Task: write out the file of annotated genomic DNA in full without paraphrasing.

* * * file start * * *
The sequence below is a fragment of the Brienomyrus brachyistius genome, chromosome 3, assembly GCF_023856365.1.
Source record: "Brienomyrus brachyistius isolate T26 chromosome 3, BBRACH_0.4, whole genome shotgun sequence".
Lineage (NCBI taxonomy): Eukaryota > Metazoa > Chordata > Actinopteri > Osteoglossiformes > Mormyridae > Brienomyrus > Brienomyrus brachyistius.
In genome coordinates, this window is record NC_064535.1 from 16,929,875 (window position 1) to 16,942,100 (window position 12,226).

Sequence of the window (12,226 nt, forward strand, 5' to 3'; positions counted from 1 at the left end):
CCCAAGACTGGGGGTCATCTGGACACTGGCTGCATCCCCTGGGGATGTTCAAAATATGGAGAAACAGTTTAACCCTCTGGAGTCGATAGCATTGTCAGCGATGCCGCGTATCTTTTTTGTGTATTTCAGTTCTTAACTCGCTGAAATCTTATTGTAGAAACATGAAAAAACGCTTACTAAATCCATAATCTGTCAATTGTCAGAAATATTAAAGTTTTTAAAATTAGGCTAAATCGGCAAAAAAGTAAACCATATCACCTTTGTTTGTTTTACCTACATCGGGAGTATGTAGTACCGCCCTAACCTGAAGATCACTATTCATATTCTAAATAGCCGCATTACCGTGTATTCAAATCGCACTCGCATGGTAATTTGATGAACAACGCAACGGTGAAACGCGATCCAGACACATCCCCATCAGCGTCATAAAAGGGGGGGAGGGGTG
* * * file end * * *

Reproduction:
The sequence below is a fragment of the Brienomyrus brachyistius genome, chromosome 3, assembly GCF_023856365.1.
Source record: "Brienomyrus brachyistius isolate T26 chromosome 3, BBRACH_0.4, whole genome shotgun sequence".
Lineage (NCBI taxonomy): Eukaryota > Metazoa > Chordata > Actinopteri > Osteoglossiformes > Mormyridae > Brienomyrus > Brienomyrus brachyistius.
In genome coordinates, this window is record NC_064535.1 from 16,929,875 (window position 1) to 16,942,100 (window position 12,226).

Sequence of the window (12,226 nt, forward strand, 5' to 3'; positions counted from 1 at the left end):
CCCAAGACTGGGGGTCATCTGGACACTGGCTGCATCCCCTGGGGATGTTCAAAATATGGAGAAACAGTTTAACCCTCTGGAGTCGATAGCATTGTCAGCGATGCCGCGTATCTTTTTTGTGTATTTCAGTTCTTAACTCGCTGAAATCTTATTGTAGAAACATGAAAAAACGCTTACTAAATCCATAATCTGTCAATTGTCAGAAATATTAAAGTTTTTAAAATTAGGCTAAATCGGCAAAAAAGTAAACCATATCACCTTTGTTTGTTTTACCTACATCGGGAGTATGTAGTACCGCCCTAACCTGAAGATCACTATTCATATTCTAAATAGCCGCATTACCGTGTATTCAAATCGCACTCGCATGGTAATTTGATGAACAACGCAACGGTGAAACGCGATCCAGACACATCCCCATCAGCGTCATAAAAGGGGGGGAGGGGTG